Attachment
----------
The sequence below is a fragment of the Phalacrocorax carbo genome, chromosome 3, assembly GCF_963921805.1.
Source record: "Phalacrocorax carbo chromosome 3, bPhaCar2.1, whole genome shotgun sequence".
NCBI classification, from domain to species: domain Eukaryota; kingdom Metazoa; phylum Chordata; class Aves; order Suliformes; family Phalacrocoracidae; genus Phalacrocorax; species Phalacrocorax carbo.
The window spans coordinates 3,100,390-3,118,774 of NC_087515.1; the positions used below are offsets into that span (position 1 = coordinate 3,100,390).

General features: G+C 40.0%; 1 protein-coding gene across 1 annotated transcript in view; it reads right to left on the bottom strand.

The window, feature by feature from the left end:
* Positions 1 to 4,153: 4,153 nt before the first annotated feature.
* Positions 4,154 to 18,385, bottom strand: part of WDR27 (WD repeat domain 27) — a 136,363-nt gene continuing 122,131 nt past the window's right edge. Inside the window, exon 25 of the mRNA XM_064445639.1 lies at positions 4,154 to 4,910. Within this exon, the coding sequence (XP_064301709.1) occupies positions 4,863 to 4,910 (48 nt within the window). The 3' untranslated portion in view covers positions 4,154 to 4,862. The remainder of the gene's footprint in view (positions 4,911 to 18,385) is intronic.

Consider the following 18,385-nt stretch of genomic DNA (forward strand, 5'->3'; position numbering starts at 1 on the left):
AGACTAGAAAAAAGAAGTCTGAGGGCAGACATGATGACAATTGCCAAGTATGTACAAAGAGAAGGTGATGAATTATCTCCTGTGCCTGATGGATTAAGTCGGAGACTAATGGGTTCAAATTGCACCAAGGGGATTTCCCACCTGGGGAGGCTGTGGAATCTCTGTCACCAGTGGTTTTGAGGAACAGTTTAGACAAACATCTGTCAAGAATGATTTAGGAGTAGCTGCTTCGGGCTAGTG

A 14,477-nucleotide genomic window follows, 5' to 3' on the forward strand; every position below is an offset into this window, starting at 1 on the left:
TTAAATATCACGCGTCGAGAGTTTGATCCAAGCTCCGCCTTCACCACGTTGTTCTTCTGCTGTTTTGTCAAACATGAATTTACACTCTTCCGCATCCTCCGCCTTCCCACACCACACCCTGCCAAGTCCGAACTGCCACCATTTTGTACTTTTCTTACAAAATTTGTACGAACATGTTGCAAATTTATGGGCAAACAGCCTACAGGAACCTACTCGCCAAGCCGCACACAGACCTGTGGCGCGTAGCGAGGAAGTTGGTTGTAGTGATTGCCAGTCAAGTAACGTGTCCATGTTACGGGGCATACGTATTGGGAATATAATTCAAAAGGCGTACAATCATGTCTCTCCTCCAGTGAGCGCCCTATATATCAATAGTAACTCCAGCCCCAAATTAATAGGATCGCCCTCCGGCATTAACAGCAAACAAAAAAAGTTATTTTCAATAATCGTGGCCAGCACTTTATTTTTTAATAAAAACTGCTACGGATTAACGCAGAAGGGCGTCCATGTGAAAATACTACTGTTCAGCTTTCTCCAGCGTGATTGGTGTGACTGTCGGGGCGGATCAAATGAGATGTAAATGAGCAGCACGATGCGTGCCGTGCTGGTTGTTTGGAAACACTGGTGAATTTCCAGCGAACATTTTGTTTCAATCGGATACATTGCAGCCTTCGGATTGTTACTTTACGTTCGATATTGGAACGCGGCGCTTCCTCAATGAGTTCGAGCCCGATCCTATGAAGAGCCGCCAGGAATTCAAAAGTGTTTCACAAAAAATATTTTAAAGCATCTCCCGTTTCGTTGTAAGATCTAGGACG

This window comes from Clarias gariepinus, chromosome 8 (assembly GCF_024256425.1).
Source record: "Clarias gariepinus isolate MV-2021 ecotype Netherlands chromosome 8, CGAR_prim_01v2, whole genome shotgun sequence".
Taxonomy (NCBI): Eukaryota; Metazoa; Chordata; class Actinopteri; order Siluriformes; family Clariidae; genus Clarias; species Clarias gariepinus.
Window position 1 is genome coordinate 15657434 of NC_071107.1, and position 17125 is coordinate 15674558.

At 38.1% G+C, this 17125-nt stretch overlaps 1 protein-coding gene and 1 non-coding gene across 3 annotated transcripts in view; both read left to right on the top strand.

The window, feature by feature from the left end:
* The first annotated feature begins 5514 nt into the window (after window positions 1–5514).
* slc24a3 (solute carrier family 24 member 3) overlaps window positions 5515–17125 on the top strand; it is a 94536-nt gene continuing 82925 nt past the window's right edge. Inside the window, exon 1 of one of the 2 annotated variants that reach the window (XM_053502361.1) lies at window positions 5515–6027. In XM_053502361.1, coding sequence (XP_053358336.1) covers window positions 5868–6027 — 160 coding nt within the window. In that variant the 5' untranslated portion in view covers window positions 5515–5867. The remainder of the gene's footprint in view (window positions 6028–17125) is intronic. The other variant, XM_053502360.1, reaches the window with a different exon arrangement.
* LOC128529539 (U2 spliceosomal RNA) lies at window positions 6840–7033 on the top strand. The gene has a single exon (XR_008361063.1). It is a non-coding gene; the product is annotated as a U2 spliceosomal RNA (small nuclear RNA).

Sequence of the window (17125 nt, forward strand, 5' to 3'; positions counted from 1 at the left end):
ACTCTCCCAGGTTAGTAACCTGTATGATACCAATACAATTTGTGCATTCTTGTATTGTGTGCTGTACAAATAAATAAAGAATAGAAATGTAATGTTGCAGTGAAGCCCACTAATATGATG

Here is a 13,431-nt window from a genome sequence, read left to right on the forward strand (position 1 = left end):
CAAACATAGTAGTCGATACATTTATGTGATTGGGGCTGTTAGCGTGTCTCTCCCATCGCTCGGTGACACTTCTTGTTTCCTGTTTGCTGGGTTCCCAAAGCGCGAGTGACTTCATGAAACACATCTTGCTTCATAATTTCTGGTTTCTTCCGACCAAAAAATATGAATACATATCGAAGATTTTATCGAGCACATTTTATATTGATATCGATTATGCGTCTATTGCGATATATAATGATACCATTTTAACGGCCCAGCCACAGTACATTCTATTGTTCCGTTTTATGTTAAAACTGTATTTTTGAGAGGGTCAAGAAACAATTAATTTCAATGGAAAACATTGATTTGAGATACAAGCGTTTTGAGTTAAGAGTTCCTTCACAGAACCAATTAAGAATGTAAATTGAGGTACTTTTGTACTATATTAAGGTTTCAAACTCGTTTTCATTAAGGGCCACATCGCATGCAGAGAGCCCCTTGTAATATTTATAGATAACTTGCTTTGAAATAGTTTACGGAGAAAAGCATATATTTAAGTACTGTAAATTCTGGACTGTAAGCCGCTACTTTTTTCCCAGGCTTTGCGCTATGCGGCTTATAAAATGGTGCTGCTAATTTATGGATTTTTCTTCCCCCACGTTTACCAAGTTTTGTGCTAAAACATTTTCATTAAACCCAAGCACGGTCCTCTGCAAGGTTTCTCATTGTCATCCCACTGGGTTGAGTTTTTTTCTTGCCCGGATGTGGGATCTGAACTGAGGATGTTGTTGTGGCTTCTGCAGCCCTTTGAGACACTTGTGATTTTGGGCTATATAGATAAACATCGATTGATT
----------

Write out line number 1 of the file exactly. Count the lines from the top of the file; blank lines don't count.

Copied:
The sequence below is a fragment of the Phalacrocorax carbo genome, chromosome 3, assembly GCF_963921805.1.